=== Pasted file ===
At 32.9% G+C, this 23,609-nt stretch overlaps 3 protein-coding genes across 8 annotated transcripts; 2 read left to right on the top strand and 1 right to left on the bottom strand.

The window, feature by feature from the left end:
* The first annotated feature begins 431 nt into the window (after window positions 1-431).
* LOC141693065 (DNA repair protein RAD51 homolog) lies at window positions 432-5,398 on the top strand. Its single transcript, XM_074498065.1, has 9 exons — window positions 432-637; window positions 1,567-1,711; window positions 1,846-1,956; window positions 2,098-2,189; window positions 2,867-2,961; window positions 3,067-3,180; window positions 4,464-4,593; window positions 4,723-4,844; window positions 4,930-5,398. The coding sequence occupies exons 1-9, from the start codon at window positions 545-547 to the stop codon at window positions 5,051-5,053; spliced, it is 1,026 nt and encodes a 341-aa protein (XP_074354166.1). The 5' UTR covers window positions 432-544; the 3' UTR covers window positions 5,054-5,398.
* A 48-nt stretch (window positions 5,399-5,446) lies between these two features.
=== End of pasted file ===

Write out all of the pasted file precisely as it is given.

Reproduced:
At 32.9% G+C, this 23,609-nt stretch overlaps 3 protein-coding genes across 8 annotated transcripts; 2 read left to right on the top strand and 1 right to left on the bottom strand.

The window, feature by feature from the left end:
* The first annotated feature begins 431 nt into the window (after window positions 1-431).
* LOC141693065 (DNA repair protein RAD51 homolog) lies at window positions 432-5,398 on the top strand. Its single transcript, XM_074498065.1, has 9 exons — window positions 432-637; window positions 1,567-1,711; window positions 1,846-1,956; window positions 2,098-2,189; window positions 2,867-2,961; window positions 3,067-3,180; window positions 4,464-4,593; window positions 4,723-4,844; window positions 4,930-5,398. The coding sequence occupies exons 1-9, from the start codon at window positions 545-547 to the stop codon at window positions 5,051-5,053; spliced, it is 1,026 nt and encodes a 341-aa protein (XP_074354166.1). The 5' UTR covers window positions 432-544; the 3' UTR covers window positions 5,054-5,398.
* A 48-nt stretch (window positions 5,399-5,446) lies between these two features.